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The Ghost Army journeyed from New York to England on May 2, 1944, alongside many American troops crossing the Atlantic ahead of the Normandy invasion. With inflatable tanks, fake artillery, carefully orchestrated sonic illusions, and hand-sewn interchangeable patches for their uniforms, the 23rd Headquarters Special Troops, as they were officially known, were the Allied front’s secret weapon of deception. Many of the around 1,100 men in the 23rd were enlisted straight from ad agencies and art schools like Pratt Institute and Cooper Union. It wasn’t until four decades after the war that their elaborate exploits were declassified, and now two congressional representatives are introducing bipartisan legislation to formally honor their contributions.
Announced last Friday, Representatives Annie Kuster (D-NH) and Peter King (R-NY) are co-authoring legislation to give the Congressional Gold Medal to the 23rd Headquarters Special Troops. “I think it takes a special kind of braveness to operate on or at the front when your goal is to draw enemy fire and you don’t have any heavy weapons with which to defend yourself,” Rick Beyer, who produced a PBS documentary on the Ghost Army, told Hyperallergic’s Jillian Steinhauer in a 2013 interview.
Beyer is the co-author, with Elizabeth Sayles, of a book called The Ghost Army of World War II, released last month by Princeton Architectural Press. It includes firsthand accounts of the 23rd’s actions, along with art created by the soldiers, much of it never before seen in print. “We were sleeping in hedgerows and foxholes,” Ghost Army member and future art director John Jarvie says in the book, “but nothing kept us away from going someplace to do a watercolor.”
Members of the Ghost Army included numerous artists who would go on to impact US visual culture in their careers, including minimalist painter Ellsworth Kelly, wildlife illustrator Arthur Singer, fashion designer Bill Blass, and photographer Art Kane. Before that, though, they were inflating tanks, dragging fake treads in the earth across Europe, and mimicking a battalion often 10 times their size with visuals, sound, and movement. As Beyers and Sayles write in The Ghost Army of World War II:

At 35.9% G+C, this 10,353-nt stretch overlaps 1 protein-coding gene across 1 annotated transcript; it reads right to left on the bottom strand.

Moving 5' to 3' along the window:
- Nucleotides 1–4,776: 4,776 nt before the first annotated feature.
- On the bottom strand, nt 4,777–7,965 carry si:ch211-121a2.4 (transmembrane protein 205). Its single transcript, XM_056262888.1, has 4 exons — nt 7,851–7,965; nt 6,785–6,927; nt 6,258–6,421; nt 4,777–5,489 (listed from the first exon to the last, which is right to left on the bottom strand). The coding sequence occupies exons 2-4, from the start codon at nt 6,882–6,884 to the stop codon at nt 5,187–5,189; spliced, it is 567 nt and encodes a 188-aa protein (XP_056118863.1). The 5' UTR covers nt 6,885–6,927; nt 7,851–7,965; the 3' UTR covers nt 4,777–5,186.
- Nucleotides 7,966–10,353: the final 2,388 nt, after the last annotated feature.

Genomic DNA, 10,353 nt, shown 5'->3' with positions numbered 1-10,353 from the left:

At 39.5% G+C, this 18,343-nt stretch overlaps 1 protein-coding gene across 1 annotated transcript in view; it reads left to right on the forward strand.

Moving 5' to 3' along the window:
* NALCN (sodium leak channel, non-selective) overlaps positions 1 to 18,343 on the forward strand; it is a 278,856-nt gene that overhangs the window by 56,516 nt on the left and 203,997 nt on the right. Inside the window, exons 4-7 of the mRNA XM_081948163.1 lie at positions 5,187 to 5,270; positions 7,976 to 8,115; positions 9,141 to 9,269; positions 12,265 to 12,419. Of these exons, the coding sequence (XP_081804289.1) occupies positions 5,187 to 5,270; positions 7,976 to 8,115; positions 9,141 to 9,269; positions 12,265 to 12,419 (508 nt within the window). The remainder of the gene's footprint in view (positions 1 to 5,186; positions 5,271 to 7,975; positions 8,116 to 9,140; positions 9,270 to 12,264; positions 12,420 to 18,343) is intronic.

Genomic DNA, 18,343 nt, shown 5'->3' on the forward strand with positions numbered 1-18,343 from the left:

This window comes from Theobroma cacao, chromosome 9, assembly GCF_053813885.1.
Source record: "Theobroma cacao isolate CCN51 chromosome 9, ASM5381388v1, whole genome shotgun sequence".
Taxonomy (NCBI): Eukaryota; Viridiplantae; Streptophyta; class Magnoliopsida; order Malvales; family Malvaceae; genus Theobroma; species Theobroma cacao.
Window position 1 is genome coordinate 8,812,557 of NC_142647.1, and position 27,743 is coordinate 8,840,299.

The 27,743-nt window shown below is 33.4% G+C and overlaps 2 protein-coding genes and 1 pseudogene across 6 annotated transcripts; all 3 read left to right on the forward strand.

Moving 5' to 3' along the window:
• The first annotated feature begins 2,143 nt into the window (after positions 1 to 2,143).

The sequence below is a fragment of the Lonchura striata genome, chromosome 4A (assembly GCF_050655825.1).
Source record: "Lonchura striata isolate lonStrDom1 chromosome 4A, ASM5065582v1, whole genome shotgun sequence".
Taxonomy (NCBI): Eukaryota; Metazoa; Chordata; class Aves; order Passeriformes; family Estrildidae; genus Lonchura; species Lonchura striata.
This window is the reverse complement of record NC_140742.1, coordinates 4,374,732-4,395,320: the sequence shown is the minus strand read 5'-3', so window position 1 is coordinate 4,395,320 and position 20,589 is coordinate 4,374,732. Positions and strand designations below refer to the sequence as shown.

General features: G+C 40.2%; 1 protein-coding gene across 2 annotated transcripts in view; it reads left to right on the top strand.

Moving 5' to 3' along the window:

What they did was so secret that few of their fellow American soldiers even knew they were there. Yet they pulled off twenty-one different deceptions and are credited with saving thousands of lives through stagecraft and sleight of hand. Like actors in a repertory theater, they would ask themselves: “Who are we this time?” Then they would put on a multimedia show tailored to that particular deception, often operating dangerously close to the front lines.
Because their efforts were long classified, and even when first revealed sounded so absurd as to stretch credulity, it’s only in recent years that the significance of the Ghost Army’s work has been recognized, particularly in the Battle of the Bulge and the forging of the Rhine River. As military historian Jonathan Gawne affirms in the book: “There are German records that show that some of the deceptions were taken — hook, line and sinker. The Twenty-Third did not win the war single-handedly, but I think it would have cost a lot more American casualties had they not been there.”
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